We employ a “hook” or an appetizer to grab the reader’s interest while building up the Story Situation.  It is best to do this within the first few hundred words of a short story or within the first few chapters of a novel.  Sometimes, the opening sentence or passage will hook the reader.  Nancy Kress particularly notes the opening sentence of Anna Karenina:
All happy families are alike; each unhappy family is unhappy in its own way.
…because, she says, “immediately I wanted to know how the unhappy families were unalike and whether we were going to meet one of each.  My interest was sustained by the closely-following introduction of the Oblonsky household in disarray because of Stepan's affair with his children's governess.  There was conflict by the second paragraph.” 
Yet Dostoevsky opened The Brothers Karamazov with the following lumbering two-sentence giant:
Alexei Fyodorovitch Karamazov was the third son of Fyodor Pavlovitch Karamazov, a land owner well known in our district in his own day, and still remembered among us owing to his gloomy and tragic death, which happened thirteen years ago, and which I shall describe in its proper place. For the present I will only say that this “landowner”—for so we used to call him, although he hardly spent a day of his life on his own estate—was a strange type, yet one pretty frequently to be met with, a type abject and vicious and at the same time senseless.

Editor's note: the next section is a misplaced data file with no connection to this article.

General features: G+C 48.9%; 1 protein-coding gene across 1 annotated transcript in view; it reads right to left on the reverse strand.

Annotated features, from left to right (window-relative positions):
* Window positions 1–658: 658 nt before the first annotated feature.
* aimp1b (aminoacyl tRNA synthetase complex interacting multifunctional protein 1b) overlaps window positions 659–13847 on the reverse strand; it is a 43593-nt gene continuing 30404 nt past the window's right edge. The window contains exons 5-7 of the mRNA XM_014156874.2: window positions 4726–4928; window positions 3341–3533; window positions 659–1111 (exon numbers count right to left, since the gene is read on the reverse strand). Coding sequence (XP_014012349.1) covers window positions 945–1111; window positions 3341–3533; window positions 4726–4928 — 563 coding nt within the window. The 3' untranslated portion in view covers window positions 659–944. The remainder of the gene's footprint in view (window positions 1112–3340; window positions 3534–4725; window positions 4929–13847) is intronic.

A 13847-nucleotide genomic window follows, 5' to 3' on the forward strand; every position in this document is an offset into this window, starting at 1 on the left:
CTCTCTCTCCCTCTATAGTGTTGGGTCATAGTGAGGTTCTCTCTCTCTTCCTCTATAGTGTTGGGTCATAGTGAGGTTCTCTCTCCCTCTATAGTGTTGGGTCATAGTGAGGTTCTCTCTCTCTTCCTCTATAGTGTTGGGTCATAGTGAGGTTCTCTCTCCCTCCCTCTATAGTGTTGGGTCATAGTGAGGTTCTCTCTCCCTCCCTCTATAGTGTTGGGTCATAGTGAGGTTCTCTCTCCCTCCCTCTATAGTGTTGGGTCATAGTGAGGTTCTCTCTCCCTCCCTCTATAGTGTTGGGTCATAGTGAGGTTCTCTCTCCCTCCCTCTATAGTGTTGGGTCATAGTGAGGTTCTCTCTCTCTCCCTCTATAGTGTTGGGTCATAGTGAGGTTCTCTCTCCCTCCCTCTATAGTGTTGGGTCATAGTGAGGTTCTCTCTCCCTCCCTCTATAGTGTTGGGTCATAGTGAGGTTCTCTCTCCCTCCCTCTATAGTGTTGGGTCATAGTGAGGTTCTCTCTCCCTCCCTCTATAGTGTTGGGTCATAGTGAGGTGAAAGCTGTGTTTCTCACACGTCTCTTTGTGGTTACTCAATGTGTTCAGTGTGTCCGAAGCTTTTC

This is remarkable in that Alexei is introduced in the first sentence and then disappears from the rest of the chapter.  We are learning about his father instead!  But it serves to announce that the narrator is given to digressions and distrac– oh, look!  a squirrel! 
The hook typically takes the form of a Scene or Chapter Situation which will incite curiosity in the reader while the Story Situation is being set up.  Thus, before we learn about the Ringworld, we get interested in Louis Wu celebrating his 200th birthday using jump booths to follow midnight around world.  The Fellowship of the Ring opens with Bilbo Baggins celebrating his eleventy-first birthday:
When Mr. Bilbo Baggins of Bag End announced that he would shortly be celebrating his eleventy-first birthday with a party of special magnificence, there was much talk and excitement in Hobbiton.